'Here & Now' Highlights: US Rep. Bryan Steil, Peter Barca, Rick Abrams, Ananth Seshadri

Here's what guests on the April 26, 2024 episode said about congressional votes on foreign aid to U.S. allies, nursing home staffing regulations and the status of UW-Madison as a global research institution.

By Zac Schultz | Here & Now

April 29, 2024

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Zac Schultz sits at a desk on the Here & Now set and faces a video monitor showing an image of Rick Abrams.

Zac Schultz and Rick Abrams (Credit: PBS Wisconsin)

U.S. Rep. Bryan Steil, the Republican incumbent in Wisconsin’s 1st Congressional District and Peter Barca, a Democratic candidate for the seat who served one term in it during the 1990s, talk about the a foreign aid package that provides $95 billion to U.S. allies in Ukraine, Israel and Taiwan, as well as sets ownership requirements for the TikTok social media platform. Rick Abrams, the executive director of a trade association for nursing homes in Wisconsin, considers new federal requirements on the amount of staffing at assisted living facilities. Ananth Seshadri, co-director of the Center for Research on the Wisconsin Economy, describes a study asking if UW-Madison is in decline as a research institution.

U.S. Rep. Bryan Steil

  • The U.S. House held a series of votes on April 20 related to directing foreign aid to three different recipients around the world, with majorities approving all three. U.S. Rep. Steil voted yes on aid to Israel and Taiwan, but no on aid to Ukraine. He said the amount of funding in that case was too much.
  • Steil: “I think it is appropriate to send lethal weapons to Ukraine, to allow the Ukrainians to be able to defend themselves. My concern with that bill was the significant amount of humanitarian aid funding that wasn’t paid for. When we see this volume of funding, I think it’s really important that we go in and we are very careful on the use of taxpayer dollars as relates to foreign aid.”
  • Rep. Steil said he is looking forward to the 2024 elections and discussing the large contrasts between him and his opponent for the 1st Congressional District seat representing portions of southeast Wisconsin.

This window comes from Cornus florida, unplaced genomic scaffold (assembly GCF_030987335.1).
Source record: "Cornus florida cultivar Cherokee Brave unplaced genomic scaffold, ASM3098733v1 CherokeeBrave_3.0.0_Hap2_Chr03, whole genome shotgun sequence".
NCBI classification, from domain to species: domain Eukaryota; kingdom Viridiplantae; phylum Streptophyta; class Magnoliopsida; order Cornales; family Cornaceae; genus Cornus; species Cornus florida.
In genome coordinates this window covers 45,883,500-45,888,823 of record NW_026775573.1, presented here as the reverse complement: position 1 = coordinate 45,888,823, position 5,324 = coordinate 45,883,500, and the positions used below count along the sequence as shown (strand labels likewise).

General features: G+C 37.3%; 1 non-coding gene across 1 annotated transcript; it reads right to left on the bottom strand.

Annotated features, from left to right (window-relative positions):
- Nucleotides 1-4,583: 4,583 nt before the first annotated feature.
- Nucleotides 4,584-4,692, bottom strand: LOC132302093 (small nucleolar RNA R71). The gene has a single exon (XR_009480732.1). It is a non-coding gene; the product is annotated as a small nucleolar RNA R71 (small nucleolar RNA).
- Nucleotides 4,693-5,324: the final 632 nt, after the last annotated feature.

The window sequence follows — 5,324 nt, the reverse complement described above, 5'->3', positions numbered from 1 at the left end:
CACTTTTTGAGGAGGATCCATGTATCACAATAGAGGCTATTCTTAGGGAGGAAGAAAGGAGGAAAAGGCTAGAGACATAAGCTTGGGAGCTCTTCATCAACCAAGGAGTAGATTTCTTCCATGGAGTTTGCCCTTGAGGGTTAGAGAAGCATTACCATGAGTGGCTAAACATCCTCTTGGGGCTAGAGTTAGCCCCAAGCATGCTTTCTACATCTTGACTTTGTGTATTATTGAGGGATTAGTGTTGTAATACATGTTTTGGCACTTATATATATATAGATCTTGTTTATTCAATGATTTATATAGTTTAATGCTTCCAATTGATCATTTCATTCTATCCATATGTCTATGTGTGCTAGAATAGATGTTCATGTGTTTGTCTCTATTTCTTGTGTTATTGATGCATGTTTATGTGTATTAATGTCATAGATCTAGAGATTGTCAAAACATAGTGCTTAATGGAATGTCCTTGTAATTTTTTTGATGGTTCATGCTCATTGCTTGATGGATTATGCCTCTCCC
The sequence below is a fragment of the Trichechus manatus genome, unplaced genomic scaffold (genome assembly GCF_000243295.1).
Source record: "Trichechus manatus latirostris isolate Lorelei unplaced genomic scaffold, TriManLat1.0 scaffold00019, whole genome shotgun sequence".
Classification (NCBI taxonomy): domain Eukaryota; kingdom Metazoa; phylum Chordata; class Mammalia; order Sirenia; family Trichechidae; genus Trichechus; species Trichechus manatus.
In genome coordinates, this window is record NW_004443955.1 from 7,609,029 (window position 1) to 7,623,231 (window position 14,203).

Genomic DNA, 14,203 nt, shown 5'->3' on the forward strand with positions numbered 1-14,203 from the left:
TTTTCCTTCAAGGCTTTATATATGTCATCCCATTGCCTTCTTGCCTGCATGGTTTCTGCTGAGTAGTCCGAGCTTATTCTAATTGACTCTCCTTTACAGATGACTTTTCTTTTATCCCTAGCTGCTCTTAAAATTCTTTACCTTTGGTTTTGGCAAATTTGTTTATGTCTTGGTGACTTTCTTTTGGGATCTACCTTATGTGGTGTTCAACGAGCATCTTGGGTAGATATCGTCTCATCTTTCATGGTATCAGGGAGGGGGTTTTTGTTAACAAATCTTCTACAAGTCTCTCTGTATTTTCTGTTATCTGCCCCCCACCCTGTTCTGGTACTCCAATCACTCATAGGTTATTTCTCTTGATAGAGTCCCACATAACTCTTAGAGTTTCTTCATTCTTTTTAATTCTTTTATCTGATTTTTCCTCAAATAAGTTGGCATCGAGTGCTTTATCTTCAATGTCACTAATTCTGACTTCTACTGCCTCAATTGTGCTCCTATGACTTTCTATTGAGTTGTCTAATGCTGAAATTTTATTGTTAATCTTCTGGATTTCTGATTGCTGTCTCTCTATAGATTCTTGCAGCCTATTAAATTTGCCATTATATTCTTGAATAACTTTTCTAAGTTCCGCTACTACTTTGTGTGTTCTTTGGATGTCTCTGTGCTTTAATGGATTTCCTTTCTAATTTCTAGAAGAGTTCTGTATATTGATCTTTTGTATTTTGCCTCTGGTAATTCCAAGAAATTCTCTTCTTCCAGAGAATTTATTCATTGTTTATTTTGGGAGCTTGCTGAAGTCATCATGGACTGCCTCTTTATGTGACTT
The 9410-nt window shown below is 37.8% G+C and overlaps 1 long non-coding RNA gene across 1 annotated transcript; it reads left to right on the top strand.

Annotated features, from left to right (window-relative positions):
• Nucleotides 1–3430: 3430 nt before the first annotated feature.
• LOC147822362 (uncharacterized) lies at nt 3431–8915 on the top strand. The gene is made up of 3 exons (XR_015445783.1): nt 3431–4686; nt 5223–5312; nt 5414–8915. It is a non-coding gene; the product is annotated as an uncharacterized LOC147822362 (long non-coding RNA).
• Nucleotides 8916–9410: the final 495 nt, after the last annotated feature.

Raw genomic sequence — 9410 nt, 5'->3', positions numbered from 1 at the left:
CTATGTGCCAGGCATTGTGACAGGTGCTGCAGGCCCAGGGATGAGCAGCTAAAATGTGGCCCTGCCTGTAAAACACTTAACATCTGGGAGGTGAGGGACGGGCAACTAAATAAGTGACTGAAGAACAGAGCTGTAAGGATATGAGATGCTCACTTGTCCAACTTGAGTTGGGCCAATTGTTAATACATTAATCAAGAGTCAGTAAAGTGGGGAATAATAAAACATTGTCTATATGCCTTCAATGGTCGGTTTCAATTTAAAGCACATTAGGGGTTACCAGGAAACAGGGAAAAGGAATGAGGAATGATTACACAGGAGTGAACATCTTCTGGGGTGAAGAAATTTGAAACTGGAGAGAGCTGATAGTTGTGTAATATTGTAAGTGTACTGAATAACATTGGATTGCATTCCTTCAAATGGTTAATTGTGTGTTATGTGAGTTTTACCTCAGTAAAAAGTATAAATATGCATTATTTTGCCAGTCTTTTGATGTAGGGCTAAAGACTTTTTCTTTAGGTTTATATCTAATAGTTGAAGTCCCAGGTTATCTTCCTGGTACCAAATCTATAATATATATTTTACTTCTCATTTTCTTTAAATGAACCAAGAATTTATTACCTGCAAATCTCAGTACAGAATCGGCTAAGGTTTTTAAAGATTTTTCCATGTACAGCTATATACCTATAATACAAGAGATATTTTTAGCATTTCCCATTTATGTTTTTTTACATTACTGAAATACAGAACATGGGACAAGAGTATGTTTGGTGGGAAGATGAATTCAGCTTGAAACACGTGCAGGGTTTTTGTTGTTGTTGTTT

• Steil: “If we’re talking about the policy issues in front of us this summer and through this election, that’s good for the American people, that’s good for the state of Wisconsin. And I look forward to that conversation.”


Peter Barca
Former U.S. Representative

  • Barca has had a long career in Wisconsin politics, serving most recently as secretary of the state Department of Revenue. He was previously in Democratic leadership in the Assembly and played a prominent role in the dispute over Act 10 in the early 2010s. In the 1990s, he served one term as the U.S. Representative for Wisconsin’s 1st Congressional District, and is running for the seat in 2024. Barca said he would have voted for all four elements of the foreign aid package, even though some Democrats opposed aid to Israel or regulating TikTok.
  • Barca: “I would have certainly voted for it because — for the entire bill — we have to protect our national security. We have to protect our allies. And it’s vitally important that America continue to have a strong presence in the world and support our allies and defend our national security over the long term.”
  • Barca said he’s not worried about the Republican tilt to the 1st Congressional District, saying he can win.
  • Barca: “I have a strong reputation here of working with people in both parties and getting things done. I just feel like it’s time for a change. When things are not working, I believe accountability is the cornerstone of a democracy. And right now, we have serious problems, and I have a very full agenda of items I’d like to bring forward to try and make a difference.”


Rick Abrams
Executive Director, Wisconsin Health Care Association & Wisconsin Center for Assisted Living

  • As part of a visit to La Crosse on April 22, Vice President Kamala Harris announced new regulations that would require higher levels of staffing per resident at federally regulated nursing homes. Abrams said these new federal requirements will be difficult for many small and rural nursing homes in Wisconsin and could backfire.
  • Abrams: “When you look at the requirements of the minimum staffing mandate, the most difficult to meet is going to be the requirement of having a registered nurse — an R.N., if you will — onsite 24 hours a day, seven days a week. That’s going to be difficult, if not impossible in some cases to meet.”
  • Abrams said the new rules could have the opposite effect and cause nursing homes to close or lose staff.
  • Abrams: “If a facility cannot achieve the 3.48 hours per resident day, if they’re not in a position to reduce the number of occupied beds, what that does is it puts more pressure on the staff that is there. The biggest concern that I have with that is that that is going to hasten burnout, and that is going to hasten the exodus of these good and dedicated people from our sector. And nobody can afford that.”


Ananth Seshadri
UW-Madison economics professor and co-director of the Center for Research on the Wisconsin Economy

  • Ananth Seshadri is co-author of a study that examines college rankings to show many of Wisconsin’s degree programs have fallen compared to peer institutions. He said this change matters more than just campus bragging rights.
  • Seshadri: “International rankings are very popular. It’s generically — the students all over the world look at these international rankings of world universities. We note in the paper that it actually has bite. For instance, the U.K. government or the Chinese government give priorities for students who graduate from a top 50, a global university. So it’s not just the signaling value associated with the ranking, but it actually has real consequences.


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